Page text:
Cannin’ and such – The end of summer 2021

Here is a short list of things I don’t like:

  • Humidity
  • Oppressive heat
  • No rain
  • Wasps
  • Fleas
  • Stinkbugs in the garden
  • A summer cold

And here is a short list of things that always happen during Texas summers:

  • Humidity
  • Oppressive heat
  • No rain
  • Wasps
  • Fleas
  • Stinkbugs in the garden
  • A summer cold

At least I can say that summer 2021 DID have more rain, at least through early July. Plus, we didn’t have but a few days of 100+ degrees.

I was not inspired this year to do much in the garden. Last year, I grew stuff like there was no tomorrow (and frankly, who knew?). But this year was the summer of B.L.A.H. (Being Lazy And (probably) Hormones (because frankly, when do they NOT rule our lives?).

Even so, I did get some things accomplished.

I planted enough cucumbers to make almost a years’ worth of pickles. I made a few “spicy” jars this year.

We grew some apples! You don’t hear about Texas apples, do ya? But it can be done! Despite me running over the tree two years ago on the UTV, our tree survived!

Our muscadines produced really well, due to all of the rain we got this year. I still had about 21 pints of grape jelly from 2020, so I couldn’t figure out what do. Then, it hit me: JUICE. Who doesn’t love grape juice? Well, duh. So if you are into making jelly or juices the ONLY way to fly is to get a steam juicer. Throw the fruit in, add water to the bottom pot, heat, and POOF! You get beautiful juice that can be canned as is, or made into beautiful jellies. Don’t even touch the fruit on top; don’t squeeze it with a spatula or you get ugly jelly, like I did in 2020. It puts sediment into your juice and makes it cloudy.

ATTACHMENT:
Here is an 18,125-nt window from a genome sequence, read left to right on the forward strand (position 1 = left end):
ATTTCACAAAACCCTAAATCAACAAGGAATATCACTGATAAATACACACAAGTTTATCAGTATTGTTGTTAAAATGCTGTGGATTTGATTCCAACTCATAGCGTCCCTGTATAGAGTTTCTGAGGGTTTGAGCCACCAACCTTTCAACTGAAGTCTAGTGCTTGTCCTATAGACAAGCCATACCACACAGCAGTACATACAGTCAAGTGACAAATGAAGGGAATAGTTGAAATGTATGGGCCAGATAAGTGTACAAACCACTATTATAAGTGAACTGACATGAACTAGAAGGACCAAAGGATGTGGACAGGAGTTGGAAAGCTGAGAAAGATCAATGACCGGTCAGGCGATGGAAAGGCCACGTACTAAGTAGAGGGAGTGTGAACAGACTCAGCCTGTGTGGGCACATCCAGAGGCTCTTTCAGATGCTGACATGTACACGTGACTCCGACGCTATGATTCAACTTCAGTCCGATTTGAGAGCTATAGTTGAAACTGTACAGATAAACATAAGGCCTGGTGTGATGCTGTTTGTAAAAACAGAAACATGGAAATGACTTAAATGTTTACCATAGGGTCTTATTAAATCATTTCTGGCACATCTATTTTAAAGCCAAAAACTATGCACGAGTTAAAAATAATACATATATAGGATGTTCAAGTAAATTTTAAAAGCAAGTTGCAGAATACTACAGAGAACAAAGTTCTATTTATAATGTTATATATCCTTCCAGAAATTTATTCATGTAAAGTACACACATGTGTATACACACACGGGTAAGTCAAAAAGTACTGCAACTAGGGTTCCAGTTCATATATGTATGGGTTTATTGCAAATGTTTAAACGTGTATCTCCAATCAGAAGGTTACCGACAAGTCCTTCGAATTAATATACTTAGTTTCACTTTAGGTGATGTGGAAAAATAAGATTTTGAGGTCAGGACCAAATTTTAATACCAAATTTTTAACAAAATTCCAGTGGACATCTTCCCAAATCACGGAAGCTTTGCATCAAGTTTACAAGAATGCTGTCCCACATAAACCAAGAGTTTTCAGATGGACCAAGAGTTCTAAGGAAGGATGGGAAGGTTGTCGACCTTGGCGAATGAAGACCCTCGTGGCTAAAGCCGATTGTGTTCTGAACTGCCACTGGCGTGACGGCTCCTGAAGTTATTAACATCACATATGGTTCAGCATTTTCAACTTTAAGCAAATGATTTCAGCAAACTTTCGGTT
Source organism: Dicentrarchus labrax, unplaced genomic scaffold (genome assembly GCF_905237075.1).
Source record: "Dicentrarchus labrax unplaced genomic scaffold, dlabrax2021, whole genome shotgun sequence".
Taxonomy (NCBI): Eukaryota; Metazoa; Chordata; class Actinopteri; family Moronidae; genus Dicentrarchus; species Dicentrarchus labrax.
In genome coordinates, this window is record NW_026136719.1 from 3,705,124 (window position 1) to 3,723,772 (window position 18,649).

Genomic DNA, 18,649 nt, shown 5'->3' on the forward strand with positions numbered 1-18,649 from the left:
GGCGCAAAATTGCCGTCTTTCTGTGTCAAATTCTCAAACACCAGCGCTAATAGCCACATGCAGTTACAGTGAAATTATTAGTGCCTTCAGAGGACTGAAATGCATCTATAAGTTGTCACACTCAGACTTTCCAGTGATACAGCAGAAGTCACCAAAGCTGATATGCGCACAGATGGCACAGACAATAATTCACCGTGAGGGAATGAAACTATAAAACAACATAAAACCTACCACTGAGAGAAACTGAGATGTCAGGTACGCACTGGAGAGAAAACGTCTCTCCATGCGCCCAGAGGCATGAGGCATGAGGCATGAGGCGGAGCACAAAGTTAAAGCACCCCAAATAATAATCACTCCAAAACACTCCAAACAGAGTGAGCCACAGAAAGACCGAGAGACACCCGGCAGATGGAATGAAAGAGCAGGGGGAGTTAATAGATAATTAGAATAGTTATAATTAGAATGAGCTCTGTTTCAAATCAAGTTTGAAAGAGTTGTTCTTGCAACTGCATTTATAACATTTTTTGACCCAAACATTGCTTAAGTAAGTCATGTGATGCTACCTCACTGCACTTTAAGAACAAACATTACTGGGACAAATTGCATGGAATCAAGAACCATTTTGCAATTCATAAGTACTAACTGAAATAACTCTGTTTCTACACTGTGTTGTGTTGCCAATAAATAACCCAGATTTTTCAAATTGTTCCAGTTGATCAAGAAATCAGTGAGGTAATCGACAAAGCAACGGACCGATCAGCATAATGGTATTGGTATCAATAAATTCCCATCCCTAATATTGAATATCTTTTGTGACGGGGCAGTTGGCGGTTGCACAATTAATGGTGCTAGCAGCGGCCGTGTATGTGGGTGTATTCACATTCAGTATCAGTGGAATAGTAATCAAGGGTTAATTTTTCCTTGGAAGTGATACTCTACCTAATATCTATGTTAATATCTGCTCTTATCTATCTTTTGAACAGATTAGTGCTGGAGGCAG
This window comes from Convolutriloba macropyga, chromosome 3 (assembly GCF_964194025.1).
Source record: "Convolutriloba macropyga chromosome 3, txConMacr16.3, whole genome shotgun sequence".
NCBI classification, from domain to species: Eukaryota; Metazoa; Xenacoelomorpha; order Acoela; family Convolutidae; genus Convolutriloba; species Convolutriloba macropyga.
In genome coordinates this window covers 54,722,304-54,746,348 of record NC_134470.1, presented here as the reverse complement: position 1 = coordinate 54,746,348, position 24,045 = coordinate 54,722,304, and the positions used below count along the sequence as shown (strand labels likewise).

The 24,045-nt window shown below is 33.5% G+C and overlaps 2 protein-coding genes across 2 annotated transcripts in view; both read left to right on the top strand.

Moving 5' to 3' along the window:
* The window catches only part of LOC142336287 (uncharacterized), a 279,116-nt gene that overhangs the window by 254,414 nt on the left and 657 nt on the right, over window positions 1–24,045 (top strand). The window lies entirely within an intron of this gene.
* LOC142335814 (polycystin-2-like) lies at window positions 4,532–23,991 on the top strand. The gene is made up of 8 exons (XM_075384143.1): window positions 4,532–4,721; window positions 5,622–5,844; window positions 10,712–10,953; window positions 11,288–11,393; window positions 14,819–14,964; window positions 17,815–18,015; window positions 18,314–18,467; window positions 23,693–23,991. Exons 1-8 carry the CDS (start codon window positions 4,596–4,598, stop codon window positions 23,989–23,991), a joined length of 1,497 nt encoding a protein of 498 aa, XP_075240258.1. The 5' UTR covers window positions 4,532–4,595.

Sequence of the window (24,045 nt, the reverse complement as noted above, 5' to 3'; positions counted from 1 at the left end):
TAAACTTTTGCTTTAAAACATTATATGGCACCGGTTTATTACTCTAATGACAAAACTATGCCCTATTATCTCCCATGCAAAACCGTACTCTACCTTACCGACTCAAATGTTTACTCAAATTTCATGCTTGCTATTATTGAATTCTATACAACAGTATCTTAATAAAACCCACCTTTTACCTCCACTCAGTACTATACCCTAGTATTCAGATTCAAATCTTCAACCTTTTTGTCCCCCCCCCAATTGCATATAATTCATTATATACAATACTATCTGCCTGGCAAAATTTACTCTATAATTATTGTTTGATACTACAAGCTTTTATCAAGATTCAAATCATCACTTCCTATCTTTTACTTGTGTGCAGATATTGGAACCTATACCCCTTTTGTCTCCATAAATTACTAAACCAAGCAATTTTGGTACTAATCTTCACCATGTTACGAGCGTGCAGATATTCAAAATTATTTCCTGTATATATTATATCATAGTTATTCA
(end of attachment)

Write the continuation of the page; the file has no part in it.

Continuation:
This picture is when I was juicing “Carlos” bronze muscadines. They are amazingly sweet and remind me of those expensive “cotton candy” grapes.

On the left is the finished juice of the “Carlos” grape, and on the right is the finished jelly of “Noble” – a purple muscadine. See how clear the juice/jelly is? So easy with the steam canner. Worth every cent. (Mine is no longer available on Amazon. As of 9/23/21, they have a Roots & Branches brand for $69 that looks nice! It’s one quart smaller in capacity than what I have, but I paid over $125 for mine, thanks to the 2020 canning frenzy)

And in the Weird files, which, admittedly, are very thick over here on the farm, I had a mystery squash come up in my orchard along the fenceline. It grew all over my grapes and I just left it to see. Well…it was a spaghetti squash! What the heck! I could have planted a million of those seeds and probably never grew a vine as nice as this one. I think we got 6 squash from it and they are delicious. So I think I’ll plant some sketti squash next to my grapes on down the fence next spring. Why not? A little cabbage worm ate off some of the skin, which is what you see here, but it didn’t hurt the squash at all.

So maybe it wasn’t my most productive summer ever; oh well. Now I’m just ready for the rains to come to break the official spell of dryness that always hits us in September. Meanwhile, the insane amount of seedlings I have started for our fall garden are sprouting and growing. I have promised them that I’ll not fail them when it comes time to get them in the ground.

Goodbye, summer of B.L.A.H.! Here’s to a productive fall!

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